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has been shown. However, to the best of our knowledge, this is the first report of a multiple IgE-mediated sensitization to different woods that caused occupational respiratory symptoms in the same worker.
A 40-year-old man who worked in carpentry for 12 years was referred for developing symptoms of nasal pruritus, blockage, sneezing, and runny nose while cutting and sanding wood. Symptoms started 10 years ago and were mild. The symptoms worsened in the last 2 years, with the patient developing episodes of dry cough, chest tightness, intense dyspnea, and wheezing 20 to 30 minutes after starting his working shift and needing treatment at the emergency department because of severe bronchospasm. The patient worked in a wood factory where, despite the ventilation, substantial amounts of wood dust were visible in the air. He related his symptoms with exposure to obeche (Triplochiton scleroxylon, also known as African maple or samba wood), iroko (Milicia excelsa), cerejeira (Amburana cearensis), oak (Quercus sp), and pine (Pinus sp) wood that were used regularly in his workplace. The physical examination of the patient was normal, and so were the hemogram and basic blood biochemistry. Total IgE was 275 IU/mL, and chest x-ray showed no abnormalities. Spirometry showed FEV1 87%, FEV1/FVC 85%, and mild obstruction of midlung volume flow (forced expiratory flow at 25%-75% of forced vital capacity 62%) with the negative bronchodilator test (<12% change in FEV1). Skin prick tests to a battery of common aeroallergens showed positive results to grass pollen and dust mites. To further investigate a possible sensitization to wood, in-house extracts were made with the 5 aforementioned woods provided by the patient as described
(see this article's Online Repository at www.jacionline.org). Skin prick tests with the extracts (1 mg/mL) were positive to obeche (8 mm), iroko (10 mm), cerejeira (3.5 mm), and pine (10 mm) and negative to oak. Specific IgE to these woods was measured by RAST as described,
showing positive results to obeche (38%) and pine tree (6.9%), a weak positive response to iroko (1.5%, positive cutoff point 0.5%), and negative results to cerejeira and oak. The same results were obtained by performing the ELISA test.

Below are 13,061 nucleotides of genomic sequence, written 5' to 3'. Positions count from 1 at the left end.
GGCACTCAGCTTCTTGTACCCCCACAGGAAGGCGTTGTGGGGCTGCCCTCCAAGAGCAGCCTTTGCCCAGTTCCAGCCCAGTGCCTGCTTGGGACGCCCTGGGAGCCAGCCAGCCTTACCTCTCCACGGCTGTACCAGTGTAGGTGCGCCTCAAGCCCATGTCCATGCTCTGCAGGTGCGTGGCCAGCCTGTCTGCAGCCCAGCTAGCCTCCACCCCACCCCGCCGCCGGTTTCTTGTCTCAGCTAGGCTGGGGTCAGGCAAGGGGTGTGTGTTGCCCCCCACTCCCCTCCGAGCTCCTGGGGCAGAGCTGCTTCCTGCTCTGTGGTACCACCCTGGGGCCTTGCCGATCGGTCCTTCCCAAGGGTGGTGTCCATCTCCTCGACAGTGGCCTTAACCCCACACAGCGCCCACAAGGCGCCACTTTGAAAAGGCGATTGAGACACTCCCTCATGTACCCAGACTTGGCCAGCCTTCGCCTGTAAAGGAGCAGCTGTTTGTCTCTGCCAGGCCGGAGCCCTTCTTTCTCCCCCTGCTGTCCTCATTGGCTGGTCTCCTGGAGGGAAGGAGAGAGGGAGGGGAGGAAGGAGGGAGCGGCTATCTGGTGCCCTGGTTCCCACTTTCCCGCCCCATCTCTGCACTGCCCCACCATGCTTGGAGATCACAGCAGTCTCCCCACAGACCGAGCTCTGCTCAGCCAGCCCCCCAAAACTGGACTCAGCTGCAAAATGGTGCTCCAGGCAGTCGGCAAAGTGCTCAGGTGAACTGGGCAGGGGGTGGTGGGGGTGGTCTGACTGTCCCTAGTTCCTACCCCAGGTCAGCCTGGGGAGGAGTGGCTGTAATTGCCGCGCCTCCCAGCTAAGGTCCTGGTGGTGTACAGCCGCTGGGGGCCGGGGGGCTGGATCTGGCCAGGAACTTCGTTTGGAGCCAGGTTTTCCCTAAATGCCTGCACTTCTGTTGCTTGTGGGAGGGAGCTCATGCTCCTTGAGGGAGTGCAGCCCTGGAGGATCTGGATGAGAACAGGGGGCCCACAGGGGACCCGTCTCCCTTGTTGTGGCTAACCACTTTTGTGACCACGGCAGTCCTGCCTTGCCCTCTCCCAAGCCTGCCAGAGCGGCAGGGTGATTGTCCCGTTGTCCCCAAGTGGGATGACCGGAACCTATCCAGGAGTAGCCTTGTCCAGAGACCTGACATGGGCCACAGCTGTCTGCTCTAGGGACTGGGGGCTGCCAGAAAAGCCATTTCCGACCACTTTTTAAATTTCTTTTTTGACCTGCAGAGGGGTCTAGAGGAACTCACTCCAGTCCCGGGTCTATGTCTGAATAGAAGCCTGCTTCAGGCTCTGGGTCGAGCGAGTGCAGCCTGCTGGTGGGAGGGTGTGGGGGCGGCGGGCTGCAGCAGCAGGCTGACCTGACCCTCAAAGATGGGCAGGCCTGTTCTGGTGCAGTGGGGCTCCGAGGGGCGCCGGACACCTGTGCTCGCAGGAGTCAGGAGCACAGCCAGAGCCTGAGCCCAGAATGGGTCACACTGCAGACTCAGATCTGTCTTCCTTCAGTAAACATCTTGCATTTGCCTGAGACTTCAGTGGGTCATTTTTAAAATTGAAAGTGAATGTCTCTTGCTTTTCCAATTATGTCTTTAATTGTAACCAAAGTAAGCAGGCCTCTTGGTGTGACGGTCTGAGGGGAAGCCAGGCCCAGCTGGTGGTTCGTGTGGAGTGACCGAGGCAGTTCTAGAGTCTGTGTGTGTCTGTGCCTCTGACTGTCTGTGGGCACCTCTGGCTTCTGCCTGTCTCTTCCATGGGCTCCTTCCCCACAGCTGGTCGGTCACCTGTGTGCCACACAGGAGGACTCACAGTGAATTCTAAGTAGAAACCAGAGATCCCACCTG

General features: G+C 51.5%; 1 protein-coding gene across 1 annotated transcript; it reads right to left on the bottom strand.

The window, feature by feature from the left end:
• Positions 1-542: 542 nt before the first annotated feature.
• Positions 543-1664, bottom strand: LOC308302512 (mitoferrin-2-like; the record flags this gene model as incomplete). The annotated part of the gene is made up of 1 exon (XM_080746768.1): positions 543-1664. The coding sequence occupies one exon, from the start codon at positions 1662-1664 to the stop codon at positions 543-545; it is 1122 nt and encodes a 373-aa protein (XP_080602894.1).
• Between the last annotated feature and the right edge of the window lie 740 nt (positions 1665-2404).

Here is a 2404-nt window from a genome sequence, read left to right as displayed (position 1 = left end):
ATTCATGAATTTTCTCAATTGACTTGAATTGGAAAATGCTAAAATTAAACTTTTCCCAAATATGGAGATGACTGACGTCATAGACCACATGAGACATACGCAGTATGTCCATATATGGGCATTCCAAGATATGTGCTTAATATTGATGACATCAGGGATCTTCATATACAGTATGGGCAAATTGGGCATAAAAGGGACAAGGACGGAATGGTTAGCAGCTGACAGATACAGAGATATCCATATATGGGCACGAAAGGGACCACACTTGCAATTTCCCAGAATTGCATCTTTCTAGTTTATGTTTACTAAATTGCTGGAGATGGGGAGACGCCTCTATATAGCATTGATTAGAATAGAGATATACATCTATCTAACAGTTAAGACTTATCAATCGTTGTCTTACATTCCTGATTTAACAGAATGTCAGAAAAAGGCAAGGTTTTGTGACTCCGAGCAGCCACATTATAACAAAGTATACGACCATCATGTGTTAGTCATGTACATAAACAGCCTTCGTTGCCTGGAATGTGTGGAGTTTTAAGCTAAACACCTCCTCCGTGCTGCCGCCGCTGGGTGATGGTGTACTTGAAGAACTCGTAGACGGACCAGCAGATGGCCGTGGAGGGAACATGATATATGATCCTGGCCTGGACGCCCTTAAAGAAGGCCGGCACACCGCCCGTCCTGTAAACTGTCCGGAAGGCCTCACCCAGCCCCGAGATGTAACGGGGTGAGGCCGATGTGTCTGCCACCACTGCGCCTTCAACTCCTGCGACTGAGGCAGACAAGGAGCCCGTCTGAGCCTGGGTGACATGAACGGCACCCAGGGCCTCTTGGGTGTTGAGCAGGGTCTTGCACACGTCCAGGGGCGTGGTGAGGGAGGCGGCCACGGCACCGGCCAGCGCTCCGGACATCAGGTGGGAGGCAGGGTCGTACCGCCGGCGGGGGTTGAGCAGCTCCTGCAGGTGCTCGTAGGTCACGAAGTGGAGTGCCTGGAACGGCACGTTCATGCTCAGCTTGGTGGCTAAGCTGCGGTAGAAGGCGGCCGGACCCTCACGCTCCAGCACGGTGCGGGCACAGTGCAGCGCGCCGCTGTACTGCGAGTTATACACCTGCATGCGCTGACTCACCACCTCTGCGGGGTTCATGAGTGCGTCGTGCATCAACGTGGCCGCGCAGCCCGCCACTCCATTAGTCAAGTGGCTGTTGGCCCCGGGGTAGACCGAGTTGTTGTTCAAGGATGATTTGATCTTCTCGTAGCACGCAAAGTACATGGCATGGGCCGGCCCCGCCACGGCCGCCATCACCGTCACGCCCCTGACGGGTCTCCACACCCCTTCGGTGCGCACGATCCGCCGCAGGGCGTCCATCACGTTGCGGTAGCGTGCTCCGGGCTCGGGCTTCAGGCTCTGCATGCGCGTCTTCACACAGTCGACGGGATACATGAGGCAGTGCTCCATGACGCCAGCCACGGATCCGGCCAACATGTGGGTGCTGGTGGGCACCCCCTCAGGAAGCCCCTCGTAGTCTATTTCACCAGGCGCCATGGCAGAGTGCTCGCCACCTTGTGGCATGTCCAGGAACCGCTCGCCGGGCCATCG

Skin prick testing, RAST, and ELISA assays were performed in 10 controls all of whom had negative responses. Written informed consent was obtained from all participants, and the ethical committee of our institution approved the study. Methacholine challenge was performed at baseline, yielding a PC20 value of 0.96 mg/mL (normal value > 16.0 mg/mL), and induced sputum before and after challenge. Specific inhalation challenges were performed by using the same extracts (1 mg/mL) in aqueous form with serial dilutions and using a DeVilbiss device (DeVilbiss, Somerset, Pa). Challenges were performed on different days for each wood and separated 4 weeks after a control day. Bronchial challenges were positive (≥20% fall in FEV1) to obeche (1:1000), iroko (1:100), cerejeira (1:10), and pine (1:100) extracts and negative to oak. All responses were immediate (30-45 minutes) except for obeche wood (90 minutes), which caused a significant proportional increase in sputum eosinophils (4.5% vs 16.9%) and a decrease in neutrophils (89.6% vs 59.5%) after challenge. Since a multiple sensitization was demonstrated, the possible cross-reactivity between woods was further analyzed by ELISA cross-inhibition assays (see this article's Online Repository at www.jacionline.org). As shown in Fig 1, A, pine showed a strong inhibition against obeche (85%), iroko showed a weak inhibition (below 50%), and cerejeira or oak extracts showed no inhibition. A similar pattern was observed when pine was used as solid phase (Fig 1, B), where obeche inhibits pine by almost 70%. Finally, when iroko was used as solid phase, we observed that once again pine acts as a potent inhibitor (90% inhibition), followed by a more modest although significant inhibition by obeche (64%) and cerejeira (62%). SDS-PAGE and Western blot assays with obeche and pine extracts (see Fig E1 in this article's Online Repository at www.jacionline.org) showed bands of approximately 14, 28, 38, and 58 kDa in the obeche extract but no apparent bands in the pine extract. As described in other woods such as red cedar or iroko,